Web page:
For Your Health

News from the University of North Dakota School of Medicine & Health Sciences

There she is…

Second-year UND physical therapy student Sidni Kast takes her Miss North Dakota crown to the Miss America Scholarship Competition

Sidni Kast knows how to answer a question.

“Yeah, lots of practice,” smiled the second-year physical therapy (PT) student from a couch at the UND School of Medicine & Health Sciences. “Keeping answers in a timeframe – 20 seconds – can be difficult.”

That skill in answering interviewer questions with both clarity and concision is a result of the fact that Kast has had plenty of practice lately: the recently named Miss North Dakota has been giving a lot of interviews.

“Exercise is a huge outlet for me to reduce stress,” she laughed of the increased stress that has accompanied the title, adding that learning to control an interview has taken practice. “I walk on the treadmill and listen to interview questions, pause the interview, and then answer those questions. You can answer the same question so many different ways in order to control which direction the interview goes. Learning how to do that has been valuable.”

Such repetition is necessary, though, said the Minot, N.D., native, even if it means she feels like she’s “on” all the time. Because soon the newest Miss North Dakota will join 50 other winners (49 American states plus the District of Columbia) at the Miss America Scholarship Competition in Hartford, Conn., from December 12–15, 2022.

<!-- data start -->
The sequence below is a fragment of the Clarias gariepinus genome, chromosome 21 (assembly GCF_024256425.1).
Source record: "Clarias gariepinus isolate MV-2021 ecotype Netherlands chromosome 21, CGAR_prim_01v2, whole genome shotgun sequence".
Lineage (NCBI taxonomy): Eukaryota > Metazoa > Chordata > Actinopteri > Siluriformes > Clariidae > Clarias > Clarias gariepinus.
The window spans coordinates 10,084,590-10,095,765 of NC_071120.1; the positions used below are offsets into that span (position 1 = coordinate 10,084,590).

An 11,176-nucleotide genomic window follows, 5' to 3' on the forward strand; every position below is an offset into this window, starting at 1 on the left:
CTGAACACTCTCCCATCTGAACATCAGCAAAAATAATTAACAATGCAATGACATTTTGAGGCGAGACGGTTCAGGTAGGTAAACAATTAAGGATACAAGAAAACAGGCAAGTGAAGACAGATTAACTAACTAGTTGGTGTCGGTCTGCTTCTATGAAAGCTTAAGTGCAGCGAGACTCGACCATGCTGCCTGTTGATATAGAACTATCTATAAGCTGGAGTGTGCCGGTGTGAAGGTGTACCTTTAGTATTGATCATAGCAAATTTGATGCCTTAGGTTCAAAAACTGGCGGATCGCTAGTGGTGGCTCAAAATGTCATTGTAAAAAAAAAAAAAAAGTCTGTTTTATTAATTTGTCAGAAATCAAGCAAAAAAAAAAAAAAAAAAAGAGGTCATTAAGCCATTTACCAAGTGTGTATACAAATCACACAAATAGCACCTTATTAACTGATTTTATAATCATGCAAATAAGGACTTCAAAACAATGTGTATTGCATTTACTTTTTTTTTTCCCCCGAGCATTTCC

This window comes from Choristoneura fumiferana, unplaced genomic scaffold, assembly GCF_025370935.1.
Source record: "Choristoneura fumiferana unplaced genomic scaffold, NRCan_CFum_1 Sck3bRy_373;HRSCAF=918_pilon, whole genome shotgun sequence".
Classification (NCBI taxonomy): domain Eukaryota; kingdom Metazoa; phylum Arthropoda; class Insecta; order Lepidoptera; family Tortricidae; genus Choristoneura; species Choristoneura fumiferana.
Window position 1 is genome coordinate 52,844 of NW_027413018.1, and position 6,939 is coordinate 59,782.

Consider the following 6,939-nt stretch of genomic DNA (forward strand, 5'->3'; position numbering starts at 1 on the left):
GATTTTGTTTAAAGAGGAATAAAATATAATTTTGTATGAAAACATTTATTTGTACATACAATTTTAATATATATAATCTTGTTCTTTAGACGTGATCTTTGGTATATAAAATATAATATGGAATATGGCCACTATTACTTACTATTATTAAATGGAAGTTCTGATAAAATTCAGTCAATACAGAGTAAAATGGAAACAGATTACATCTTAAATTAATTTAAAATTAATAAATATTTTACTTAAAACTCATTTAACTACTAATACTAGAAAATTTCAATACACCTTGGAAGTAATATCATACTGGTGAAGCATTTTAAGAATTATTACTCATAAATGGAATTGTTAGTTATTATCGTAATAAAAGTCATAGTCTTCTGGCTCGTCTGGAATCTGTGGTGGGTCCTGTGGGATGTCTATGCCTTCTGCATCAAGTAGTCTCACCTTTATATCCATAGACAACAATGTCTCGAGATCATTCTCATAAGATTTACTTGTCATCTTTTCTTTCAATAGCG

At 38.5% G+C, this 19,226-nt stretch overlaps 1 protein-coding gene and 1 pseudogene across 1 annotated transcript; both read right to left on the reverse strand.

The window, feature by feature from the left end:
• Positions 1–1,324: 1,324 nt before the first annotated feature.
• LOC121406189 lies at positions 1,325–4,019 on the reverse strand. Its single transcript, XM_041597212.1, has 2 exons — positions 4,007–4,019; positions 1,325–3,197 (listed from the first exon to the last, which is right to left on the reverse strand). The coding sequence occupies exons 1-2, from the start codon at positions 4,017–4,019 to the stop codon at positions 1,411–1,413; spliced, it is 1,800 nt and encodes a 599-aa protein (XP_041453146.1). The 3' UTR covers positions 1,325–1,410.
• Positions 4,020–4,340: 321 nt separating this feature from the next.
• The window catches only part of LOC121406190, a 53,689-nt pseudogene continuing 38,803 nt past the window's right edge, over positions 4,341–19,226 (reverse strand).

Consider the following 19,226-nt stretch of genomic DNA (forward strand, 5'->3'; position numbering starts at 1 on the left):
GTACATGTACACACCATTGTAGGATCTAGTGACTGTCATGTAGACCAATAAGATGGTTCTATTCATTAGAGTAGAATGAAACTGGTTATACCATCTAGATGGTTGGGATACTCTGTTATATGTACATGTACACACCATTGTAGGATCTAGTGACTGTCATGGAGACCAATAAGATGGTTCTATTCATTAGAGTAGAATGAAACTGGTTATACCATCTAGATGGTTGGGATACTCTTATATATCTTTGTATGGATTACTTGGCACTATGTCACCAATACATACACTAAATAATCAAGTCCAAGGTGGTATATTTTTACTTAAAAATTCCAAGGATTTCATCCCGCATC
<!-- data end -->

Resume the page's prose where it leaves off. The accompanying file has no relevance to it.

She needs her responses to be both correct and succinct.

“We only get ten minutes to interview with the judges,” Kast shrugged. “Overall, I really just try to stay true to myself with all the preparation, because at the end of the day, that’s what they’re looking for.”

Miss Norsk Høstfest

So how does the daughter of two computer scientists (and UND alumni) in Minot end up at the Miss America Pageant?

It all comes down to Norsk Høstfest, said Kast. Norsk Høstfest is an annual fall event held on the North Dakota State Fairgrounds in Minot. Founded in 1978 by a collection of locals interested in celebrating in their Scandinavian heritage, and Norwegian culture in particular, the festival has become North America’s largest Scandinavian festival. In addition to its entertainment, Scandinavian cuisine, and Norsk arts and crafts, the Høstfest hosts the Miss Norsk Høstfest competition.

“I’m not a pageant girl – far from it,” confessed Kast, who earned her undergraduate degree from Minot State University. “I always grew up going to the Hostfest, and there was always a Miss Norsk Høstfest. My mom one day said, ‘You should sign up for this.’ We had no idea it was in relation to the Miss North Dakota organization or Miss America at the time, but what got me involved were the scholarship opportunities.”

Explaining how “PT school is just like any professional school – it’s not cheap,” Kast said the prospect of five-figure scholarships caught her eye.

“Having that kind of support to help me get started and worry less about the expense of school and more about what I’m learning in school is huge,” she said.